It may be called the “Jewish Home” party, but a distinctly non-Jewish Israeli – Anat Haskia, a Muslim Arab resident of northern Israel – hopes to join the party as a Knesset candidate. The party will be holding primaries at the beginning of January, and Haskia is petitioning members of her community to join the party in order to be eligible to vote for her.
Haskia, whose three children served in the IDF, announced her candidacy – and her signup project – on her Facebook page Thursday.
“As you know,” she wrote, “I have decided to join the Jewish Home party. In order to get on the list of candidates I need you to join. Together we will fight against the incitement emanating from the Arab community, and encourage more young Arabs to identify with the state of Israel.”
Haskia said that by sending her kids to the army and placing herself in the public spotlight as a solid supporter of Israel, despite the disapproval from many quarters of the Arab community, she had “proven herself” - and that the Israeli public should do the same.
“Jews who seek change in Arab attitudes should help me, by empowering me to fight in the Knesset against other Arab MKs” who are less fond of Israel than she is.
“Now is the time to support me,” Haskia said, adding that she would help anyone who needed assistance in signing up for party membership. “And if you are already are Jewish Home members and plan to support my candidacy I would love to hear from you,” she added.
Haskia is part of a growing number of Israeli Arabs challenging the dominance of anti-Zionist figureheads within their communities. This phenomenon is particularly true of Israeli Christians, who in recent years have increasingly been looking to strengthen their ties with the Jewish state, noting the precarious and in some cases extremely dire situation of Christian communities in surrounding countries. The Jewish state is the only country in the Middle East whose Christian population is rising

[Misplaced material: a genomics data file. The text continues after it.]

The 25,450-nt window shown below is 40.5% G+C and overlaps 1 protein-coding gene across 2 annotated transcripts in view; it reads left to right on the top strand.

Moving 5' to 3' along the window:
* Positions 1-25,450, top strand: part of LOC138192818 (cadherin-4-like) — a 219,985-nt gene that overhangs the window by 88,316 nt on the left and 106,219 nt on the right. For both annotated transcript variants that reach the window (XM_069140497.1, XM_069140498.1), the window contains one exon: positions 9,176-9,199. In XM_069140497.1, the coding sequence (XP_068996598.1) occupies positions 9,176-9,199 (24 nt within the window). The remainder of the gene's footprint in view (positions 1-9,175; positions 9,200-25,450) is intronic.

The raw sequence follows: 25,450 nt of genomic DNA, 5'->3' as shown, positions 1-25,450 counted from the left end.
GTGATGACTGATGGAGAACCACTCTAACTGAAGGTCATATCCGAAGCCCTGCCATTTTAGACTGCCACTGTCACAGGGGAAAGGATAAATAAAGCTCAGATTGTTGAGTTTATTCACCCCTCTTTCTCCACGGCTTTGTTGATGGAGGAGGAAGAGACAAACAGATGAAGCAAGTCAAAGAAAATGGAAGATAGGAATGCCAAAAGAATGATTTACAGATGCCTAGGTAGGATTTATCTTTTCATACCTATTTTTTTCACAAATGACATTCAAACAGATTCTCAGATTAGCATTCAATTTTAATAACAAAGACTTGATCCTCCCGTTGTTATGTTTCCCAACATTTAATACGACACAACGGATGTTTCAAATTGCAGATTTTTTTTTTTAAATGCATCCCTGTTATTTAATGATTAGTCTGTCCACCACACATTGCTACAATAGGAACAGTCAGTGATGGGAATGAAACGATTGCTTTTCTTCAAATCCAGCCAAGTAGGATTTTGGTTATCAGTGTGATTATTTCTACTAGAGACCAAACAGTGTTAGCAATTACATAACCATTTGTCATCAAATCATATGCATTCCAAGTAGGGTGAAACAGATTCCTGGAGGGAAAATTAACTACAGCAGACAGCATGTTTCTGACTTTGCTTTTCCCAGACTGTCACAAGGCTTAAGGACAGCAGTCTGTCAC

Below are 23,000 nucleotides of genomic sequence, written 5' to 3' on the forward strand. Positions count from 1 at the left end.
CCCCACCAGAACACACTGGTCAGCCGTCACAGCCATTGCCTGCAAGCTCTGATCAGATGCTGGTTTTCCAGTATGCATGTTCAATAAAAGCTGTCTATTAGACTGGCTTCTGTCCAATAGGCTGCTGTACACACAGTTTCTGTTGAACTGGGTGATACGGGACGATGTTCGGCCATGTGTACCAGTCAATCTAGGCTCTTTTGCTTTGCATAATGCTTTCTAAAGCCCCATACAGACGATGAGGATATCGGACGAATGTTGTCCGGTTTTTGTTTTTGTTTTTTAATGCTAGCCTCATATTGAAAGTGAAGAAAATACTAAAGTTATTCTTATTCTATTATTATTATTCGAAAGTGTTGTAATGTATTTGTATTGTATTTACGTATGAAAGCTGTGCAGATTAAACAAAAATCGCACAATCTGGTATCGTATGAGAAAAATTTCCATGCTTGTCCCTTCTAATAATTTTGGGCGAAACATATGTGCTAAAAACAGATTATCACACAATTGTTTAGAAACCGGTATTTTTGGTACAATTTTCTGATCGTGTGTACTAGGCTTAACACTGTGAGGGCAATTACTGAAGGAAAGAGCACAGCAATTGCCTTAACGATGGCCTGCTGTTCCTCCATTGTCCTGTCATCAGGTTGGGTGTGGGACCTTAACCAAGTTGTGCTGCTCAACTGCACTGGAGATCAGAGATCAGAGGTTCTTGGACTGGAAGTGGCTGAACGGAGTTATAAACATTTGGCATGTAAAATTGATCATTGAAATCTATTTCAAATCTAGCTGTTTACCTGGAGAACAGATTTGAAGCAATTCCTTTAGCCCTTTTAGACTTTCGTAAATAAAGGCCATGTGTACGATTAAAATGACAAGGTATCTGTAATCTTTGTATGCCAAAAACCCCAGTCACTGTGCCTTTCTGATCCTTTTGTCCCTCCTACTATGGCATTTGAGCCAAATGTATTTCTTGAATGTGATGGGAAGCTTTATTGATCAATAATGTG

Father Gabriel Nadaf, a Greek-Orthodox priest from Nazareth, has been among the most recognizable figureheads in the movement - most notably by encouraging Christians to enlist in the IDF.
In an attempt to reclaim their ancient Aramean heritage which predates the Islamic conquest and Arabization of the Middle East and North Africa in the seventh century, many Israeli Christian "Arabs" have successfully led a push for their ethnicity to be officially recognized as "Aramean" instead of Arab. The decision by the interior ministry to recognize them as such was hailed as a victory by Nadaf and other activists in their campaign to break the monopoly of anti-Zionist Arab leaders on defining their community's relationship toward the State of Israel.
Haskia's potential candidacy also underscores some of the debate within the Jewish Home party, whose chairman Naftali Bennett recently succeeded in passing a new party constitution aimed at allowing a wider range of candidates to stand - including secular Jews, Druze and others - as long as they adhered to the party's platform and character as a religious-Zionist institution.
Critics have said the move would "dilute" the party's ideological character, but proponents say the constitution is clear in its insistence that the party maintain that character - and that widening its appeal would in fact strengthen its ability to influence, and potentially pave its way to leading the government.